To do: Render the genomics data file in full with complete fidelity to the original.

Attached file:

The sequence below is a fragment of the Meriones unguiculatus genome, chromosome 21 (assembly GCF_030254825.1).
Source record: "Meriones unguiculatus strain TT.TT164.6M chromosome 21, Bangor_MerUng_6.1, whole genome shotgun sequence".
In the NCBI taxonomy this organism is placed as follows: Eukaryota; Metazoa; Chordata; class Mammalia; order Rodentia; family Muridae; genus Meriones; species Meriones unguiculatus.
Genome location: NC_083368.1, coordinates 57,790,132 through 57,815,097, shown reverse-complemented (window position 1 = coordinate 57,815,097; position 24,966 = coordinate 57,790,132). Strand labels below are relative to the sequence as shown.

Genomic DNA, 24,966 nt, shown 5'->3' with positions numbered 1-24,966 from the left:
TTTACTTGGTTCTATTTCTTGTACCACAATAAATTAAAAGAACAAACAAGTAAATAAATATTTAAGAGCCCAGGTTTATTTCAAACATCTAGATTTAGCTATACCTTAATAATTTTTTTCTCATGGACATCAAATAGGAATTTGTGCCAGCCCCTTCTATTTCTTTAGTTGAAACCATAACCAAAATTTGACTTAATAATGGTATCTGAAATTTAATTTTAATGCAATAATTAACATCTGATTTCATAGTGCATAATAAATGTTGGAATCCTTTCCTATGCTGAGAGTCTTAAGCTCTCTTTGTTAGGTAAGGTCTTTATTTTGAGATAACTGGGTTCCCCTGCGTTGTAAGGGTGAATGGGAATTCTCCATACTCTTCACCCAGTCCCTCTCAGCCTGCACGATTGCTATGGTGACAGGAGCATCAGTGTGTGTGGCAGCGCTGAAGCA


The sequence below is a fragment of the Meriones unguiculatus genome, chromosome 21 (assembly GCF_030254825.1).
Source record: "Meriones unguiculatus strain TT.TT164.6M chromosome 21, Bangor_MerUng_6.1, whole genome shotgun sequence".
In the NCBI taxonomy this organism is placed as follows: Eukaryota; Metazoa; Chordata; class Mammalia; order Rodentia; family Muridae; genus Meriones; species Meriones unguiculatus.
Genome location: NC_083368.1, coordinates 57,790,132 through 57,815,097, shown reverse-complemented (window position 1 = coordinate 57,815,097; position 24,966 = coordinate 57,790,132). Strand labels below are relative to the sequence as shown.

Genomic DNA, 24,966 nt, shown 5'->3' with positions numbered 1-24,966 from the left:
TTTACTTGGTTCTATTTCTTGTACCACAATAAATTAAAAGAACAAACAAGTAAATAAATATTTAAGAGCCCAGGTTTATTTCAAACATCTAGATTTAGCTATACCTTAATAATTTTTTTCTCATGGACATCAAATAGGAATTTGTGCCAGCCCCTTCTATTTCTTTAGTTGAAACCATAACCAAAATTTGACTTAATAATGGTATCTGAAATTTAATTTTAATGCAATAATTAACATCTGATTTCATAGTGCATAATAAATGTTGGAATCCTTTCCTATGCTGAGAGTCTTAAGCTCTCTTTGTTAGGTAAGGTCTTTATTTTGAGATAACTGGGTTCCCCTGCGTTGTAAGGGTGAATGGGAATTCTCCATACTCTTCACCCAGTCCCTCTCAGCCTGCACGATTGCTATGGTGACAGGAGCATCAGTGTGTGTGGCAGCGCTGAAGCA